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Indiana Department of Natural Resources

Nature Preserves > Wetlands in Indiana Wetlands in Indiana

Crooked Lake Nature Preserve
Crooked Lake Nature Preserve

 

Before agriculture became widespread, Indiana was quite a wet place. Thanks to glacial activity in the north we were endowed with thousands of lakes, ponds, marshes, swamps, and peat bogs. In the southern part of the state, floodplain and swamp forest were also widespread, particularly in the southwest lowlands. Even in the limestone counties of south-central Indiana, the dissolved bedrock has given us many sinkholes, springs, and lowland swamps.

When Indiana was originally surveyed (1799 to 1834), the surveyors found and described broad areas of poorly drained wetlands. The wetlands of northwestern Indiana were chiefly wet prairie, while those of the northeastern section were more often swamps or bogs, dominated by woody vegetation. In 1816, about half of the surface area of northwestern Indiana was ponded during 6 months of the year. Benton County was more than half wetland. In 1834, Beaver Lake, in Newton County, occupied 28,500 acres.

But the majority of these wetlands were not to last. More and more land was converted to agriculture, through dredging, draining, ditching, and damming. 1884 saw the start of major changes to the Kankakee River and its marshes by dredging, straightening the river, tiling and ditching the emergent lands. By 1917 Beaver Lake had shrunk from its 28,500 acres to 10,000 acres, and today exists in name only.

Today, the concentration is on preserving wetlands rather than destroying them. They are seen as places of beauty, as habitat for a variety of plants and animals and as replenishment and a cleaning filter for groundwater.

Wetland Communities include:

Bogs are the result of ponds filling up with dead plant matter – peat. They are usually found in glacial depressions, with restricted drainage. The peat deposits often float. Eventually shrubs and trees cover the area. Along the periphery of the bog is often a zone of open water, marsh, sedge marsh, or fen.

Dune & swale is a complex of linear and parallel east-to-west sand ridges interspersed with long ponds and marshes. It defines the beach and dune area of Lake Chicago, the precursor to Lake Michigan.

Fens occur in peat at the base of slopes where they receive calcareous water seepage. They generally occur in lake basins and stream valleys. Water is usually freely running at the surface. There is a diverse mix of plant species including grasses, shrubs, and trees.

Flatwoods occur on level or nearly level soil that has an impermeable or slowly permeable layer that causes a shallow water table. Spring ponds are common.

Floodplain forests are on the floodplain of rivers and streams. Diversity of plant species depends on how much and for how long flooding occurs.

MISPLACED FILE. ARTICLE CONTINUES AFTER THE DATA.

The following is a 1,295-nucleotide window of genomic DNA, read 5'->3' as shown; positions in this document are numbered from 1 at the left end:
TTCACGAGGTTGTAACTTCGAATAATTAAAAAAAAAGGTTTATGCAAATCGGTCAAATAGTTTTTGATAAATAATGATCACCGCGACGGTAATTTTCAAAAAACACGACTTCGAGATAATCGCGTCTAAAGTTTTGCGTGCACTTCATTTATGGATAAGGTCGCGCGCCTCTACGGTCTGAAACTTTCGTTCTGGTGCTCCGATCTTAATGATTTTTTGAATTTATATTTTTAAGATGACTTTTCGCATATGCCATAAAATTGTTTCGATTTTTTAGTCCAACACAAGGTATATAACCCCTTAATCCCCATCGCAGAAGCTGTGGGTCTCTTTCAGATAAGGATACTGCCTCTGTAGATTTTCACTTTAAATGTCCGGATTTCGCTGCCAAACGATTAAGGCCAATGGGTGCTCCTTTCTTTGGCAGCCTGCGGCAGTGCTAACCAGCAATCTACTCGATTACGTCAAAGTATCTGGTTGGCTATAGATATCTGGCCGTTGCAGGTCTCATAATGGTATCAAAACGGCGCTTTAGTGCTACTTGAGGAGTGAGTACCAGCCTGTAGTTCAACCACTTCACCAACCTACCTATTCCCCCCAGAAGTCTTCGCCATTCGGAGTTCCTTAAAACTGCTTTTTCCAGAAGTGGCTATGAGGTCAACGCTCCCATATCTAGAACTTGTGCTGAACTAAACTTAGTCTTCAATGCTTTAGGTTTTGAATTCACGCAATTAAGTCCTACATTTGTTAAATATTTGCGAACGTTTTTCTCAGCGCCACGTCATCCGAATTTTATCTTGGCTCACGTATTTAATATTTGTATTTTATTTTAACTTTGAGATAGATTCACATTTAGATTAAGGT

Marshes are wetlands dominated by grasses. They have water near or above the surface for most of the year and occur in glacial potholes, river valleys, and lake plains. They have a wide variety of plant communities depending on the water depth – the deeper the water, the fewer the plant species.

Ponds are defined as permanent or semi-permanent small, still bodies of water, usually shallow enough to allow rooted aquatic plants across most of it. A lake differs by being big enough to have a barren wave-swept shore.

Sedge meadows are wetlands dominated by sedges on peat, muck, or wet sand. There is little plant diversity.

Seeps occur where soil is saturated from groundwater flowing to the surface in a diffuse flow. The soil makeup and water pH define the plant communities found around the seep.

Streams are defined as flowing waters that are permanent year round. They are divided into creeks and rivers by their gradient and size. A creek has a watershed smaller than 200 square miles, and a river has 200 square miles or more. A major river, with a wide and deep channel with a very large flow is actually a low-gradient stream – the difference is just in the name.

Swamps are permanent or semi-permanent bodies of water dominated by woody plants. Shrub swamps are dominated by shrubs; swamp forests by trees. They are often associated with ponds in wet floodplain forests.

Several Indiana dedicated Nature Preserves protect a variety of wetland communities. We invite you to explore these interesting and beautiful wetlands on our list of Nature Preserves page to learn more. Here are a few examples of nature preserves with wetland communities:

  • Beanblossom Bottoms Nature Preserve (Monroe Co.)
  • Chamberlain Lake Nature Preserve (St. Joseph Co.)
  • Crooked Lake Nature Preserve (Whitley, Noble Co.)
  • Dunes Nature Preserve (Porter Co.)
  • Loon Lake Nature Preserve (Steuben Co.)
  • Olin Lake Nature Preserve (LaGrange Co.)
  • Pipewort Pond Nature Preserve (Elkhart Co.)
  • Springfield Fen Nature Preserve (LaPorte Co.)
  • Tippecanoe River Nature Preserve (Pulaski Co.)
  • Twin Swamps Nature Preserve (Posey Co.)
  • Wing Haven Nature Preserve (Steuben Co.)